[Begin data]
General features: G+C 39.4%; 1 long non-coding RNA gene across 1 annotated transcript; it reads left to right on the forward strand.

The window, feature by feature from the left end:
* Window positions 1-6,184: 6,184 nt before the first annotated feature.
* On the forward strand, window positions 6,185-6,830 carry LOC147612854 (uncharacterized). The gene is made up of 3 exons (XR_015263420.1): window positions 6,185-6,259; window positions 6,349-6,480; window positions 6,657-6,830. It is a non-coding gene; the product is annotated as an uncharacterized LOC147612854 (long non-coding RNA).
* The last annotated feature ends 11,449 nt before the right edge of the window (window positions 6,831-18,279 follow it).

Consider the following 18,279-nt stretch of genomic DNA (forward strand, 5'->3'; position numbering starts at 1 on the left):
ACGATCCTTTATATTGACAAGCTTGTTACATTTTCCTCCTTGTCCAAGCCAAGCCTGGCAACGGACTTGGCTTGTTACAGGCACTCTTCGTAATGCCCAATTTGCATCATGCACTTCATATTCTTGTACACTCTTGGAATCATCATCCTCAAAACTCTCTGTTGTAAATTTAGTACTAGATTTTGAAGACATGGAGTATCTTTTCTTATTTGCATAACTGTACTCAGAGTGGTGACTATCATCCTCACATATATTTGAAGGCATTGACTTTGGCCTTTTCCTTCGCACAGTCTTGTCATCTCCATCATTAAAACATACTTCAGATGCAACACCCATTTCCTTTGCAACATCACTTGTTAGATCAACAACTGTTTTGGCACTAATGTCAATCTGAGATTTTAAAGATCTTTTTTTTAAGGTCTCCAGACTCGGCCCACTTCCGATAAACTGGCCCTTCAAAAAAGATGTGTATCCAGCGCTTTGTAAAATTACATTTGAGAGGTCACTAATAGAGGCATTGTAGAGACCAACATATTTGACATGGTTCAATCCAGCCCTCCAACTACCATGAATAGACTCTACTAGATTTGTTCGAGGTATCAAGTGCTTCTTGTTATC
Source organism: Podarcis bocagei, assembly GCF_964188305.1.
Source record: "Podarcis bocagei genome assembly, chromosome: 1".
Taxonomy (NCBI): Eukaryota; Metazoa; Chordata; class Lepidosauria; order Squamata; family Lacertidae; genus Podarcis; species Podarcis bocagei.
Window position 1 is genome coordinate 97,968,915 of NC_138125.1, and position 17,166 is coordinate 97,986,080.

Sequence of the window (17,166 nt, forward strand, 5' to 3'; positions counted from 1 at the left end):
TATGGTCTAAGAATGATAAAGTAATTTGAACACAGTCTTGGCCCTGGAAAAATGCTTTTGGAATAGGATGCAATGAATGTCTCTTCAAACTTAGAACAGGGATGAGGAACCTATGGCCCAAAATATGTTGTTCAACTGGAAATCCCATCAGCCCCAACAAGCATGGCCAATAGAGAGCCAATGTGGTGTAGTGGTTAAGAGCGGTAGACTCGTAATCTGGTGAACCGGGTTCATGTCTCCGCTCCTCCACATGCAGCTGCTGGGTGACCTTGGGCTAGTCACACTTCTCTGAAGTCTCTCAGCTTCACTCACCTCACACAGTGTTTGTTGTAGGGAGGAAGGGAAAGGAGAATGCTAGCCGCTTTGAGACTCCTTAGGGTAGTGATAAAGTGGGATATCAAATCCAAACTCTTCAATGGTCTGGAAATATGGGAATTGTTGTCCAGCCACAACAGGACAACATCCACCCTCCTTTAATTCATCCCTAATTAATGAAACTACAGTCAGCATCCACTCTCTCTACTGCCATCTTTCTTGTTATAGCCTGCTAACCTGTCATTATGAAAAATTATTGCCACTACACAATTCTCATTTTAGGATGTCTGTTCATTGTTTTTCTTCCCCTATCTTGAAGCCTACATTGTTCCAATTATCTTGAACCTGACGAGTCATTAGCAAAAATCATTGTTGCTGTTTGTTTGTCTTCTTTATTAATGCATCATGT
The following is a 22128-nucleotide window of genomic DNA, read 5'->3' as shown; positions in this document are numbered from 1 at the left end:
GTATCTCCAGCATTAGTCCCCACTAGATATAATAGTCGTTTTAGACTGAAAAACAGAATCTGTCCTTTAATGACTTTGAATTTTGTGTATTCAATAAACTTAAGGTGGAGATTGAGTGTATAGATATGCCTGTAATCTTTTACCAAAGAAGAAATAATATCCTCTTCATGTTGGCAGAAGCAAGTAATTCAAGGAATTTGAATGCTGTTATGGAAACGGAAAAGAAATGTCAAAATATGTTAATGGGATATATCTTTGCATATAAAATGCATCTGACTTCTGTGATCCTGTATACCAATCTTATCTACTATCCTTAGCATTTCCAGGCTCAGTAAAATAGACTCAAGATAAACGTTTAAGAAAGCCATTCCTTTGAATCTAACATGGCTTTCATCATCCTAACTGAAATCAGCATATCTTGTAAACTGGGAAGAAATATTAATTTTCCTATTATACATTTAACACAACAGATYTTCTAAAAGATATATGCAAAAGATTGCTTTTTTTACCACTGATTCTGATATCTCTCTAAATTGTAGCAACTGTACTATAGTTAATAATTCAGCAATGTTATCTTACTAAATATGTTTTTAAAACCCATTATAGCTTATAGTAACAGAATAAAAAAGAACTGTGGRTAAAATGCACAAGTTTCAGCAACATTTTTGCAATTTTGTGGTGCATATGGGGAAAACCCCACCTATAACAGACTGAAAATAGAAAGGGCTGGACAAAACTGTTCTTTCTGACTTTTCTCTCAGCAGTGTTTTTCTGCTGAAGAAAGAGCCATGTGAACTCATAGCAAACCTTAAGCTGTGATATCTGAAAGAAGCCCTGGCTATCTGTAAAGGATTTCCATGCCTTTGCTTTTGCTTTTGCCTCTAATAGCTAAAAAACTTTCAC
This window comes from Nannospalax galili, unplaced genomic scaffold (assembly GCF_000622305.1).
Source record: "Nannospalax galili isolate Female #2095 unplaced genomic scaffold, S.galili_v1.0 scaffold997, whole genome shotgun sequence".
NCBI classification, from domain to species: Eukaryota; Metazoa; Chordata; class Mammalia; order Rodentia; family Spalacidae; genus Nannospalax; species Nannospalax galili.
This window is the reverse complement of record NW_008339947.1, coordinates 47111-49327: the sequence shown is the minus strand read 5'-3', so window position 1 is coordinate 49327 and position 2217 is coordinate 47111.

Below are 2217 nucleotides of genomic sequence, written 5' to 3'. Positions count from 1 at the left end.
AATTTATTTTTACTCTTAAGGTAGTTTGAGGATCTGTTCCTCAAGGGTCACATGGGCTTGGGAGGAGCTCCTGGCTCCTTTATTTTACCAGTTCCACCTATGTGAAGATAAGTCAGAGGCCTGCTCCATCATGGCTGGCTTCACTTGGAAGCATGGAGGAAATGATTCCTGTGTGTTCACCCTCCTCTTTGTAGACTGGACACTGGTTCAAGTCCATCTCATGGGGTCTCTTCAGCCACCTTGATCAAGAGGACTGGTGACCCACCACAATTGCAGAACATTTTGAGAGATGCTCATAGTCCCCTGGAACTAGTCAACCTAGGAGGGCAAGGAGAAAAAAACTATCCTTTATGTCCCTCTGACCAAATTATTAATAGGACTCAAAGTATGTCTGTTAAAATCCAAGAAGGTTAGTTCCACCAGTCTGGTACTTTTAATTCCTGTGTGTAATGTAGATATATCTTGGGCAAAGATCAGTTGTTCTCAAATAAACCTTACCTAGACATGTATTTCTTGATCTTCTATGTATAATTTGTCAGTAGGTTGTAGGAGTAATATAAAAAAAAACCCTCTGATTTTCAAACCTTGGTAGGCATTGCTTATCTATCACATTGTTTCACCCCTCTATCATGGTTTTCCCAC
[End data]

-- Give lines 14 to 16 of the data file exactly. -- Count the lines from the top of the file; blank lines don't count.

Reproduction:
The following is a 22128-nucleotide window of genomic DNA, read 5'->3' as shown; positions in this document are numbered from 1 at the left end:
GTATCTCCAGCATTAGTCCCCACTAGATATAATAGTCGTTTTAGACTGAAAAACAGAATCTGTCCTTTAATGACTTTGAATTTTGTGTATTCAATAAACTTAAGGTGGAGATTGAGTGTATAGATATGCCTGTAATCTTTTACCAAAGAAGAAATAATATCCTCTTCATGTTGGCAGAAGCAAGTAATTCAAGGAATTTGAATGCTGTTATGGAAACGGAAAAGAAATGTCAAAATATGTTAATGGGATATATCTTTGCATATAAAATGCATCTGACTTCTGTGATCCTGTATACCAATCTTATCTACTATCCTTAGCATTTCCAGGCTCAGTAAAATAGACTCAAGATAAACGTTTAAGAAAGCCATTCCTTTGAATCTAACATGGCTTTCATCATCCTAACTGAAATCAGCATATCTTGTAAACTGGGAAGAAATATTAATTTTCCTATTATACATTTAACACAACAGATYTTCTAAAAGATATATGCAAAAGATTGCTTTTTTTACCACTGATTCTGATATCTCTCTAAATTGTAGCAACTGTACTATAGTTAATAATTCAGCAATGTTATCTTACTAAATATGTTTTTAAAACCCATTATAGCTTATAGTAACAGAATAAAAAAGAACTGTGGRTAAAATGCACAAGTTTCAGCAACATTTTTGCAATTTTGTGGTGCATATGGGGAAAACCCCACCTATAACAGACTGAAAATAGAAAGGGCTGGACAAAACTGTTCTTTCTGACTTTTCTCTCAGCAGTGTTTTTCTGCTGAAGAAAGAGCCATGTGAACTCATAGCAAACCTTAAGCTGTGATATCTGAAAGAAGCCCTGGCTATCTGTAAAGGATTTCCATGCCTTTGCTTTTGCTTTTGCCTCTAATAGCTAAAAAACTTTCAC
This window comes from Nannospalax galili, unplaced genomic scaffold (assembly GCF_000622305.1).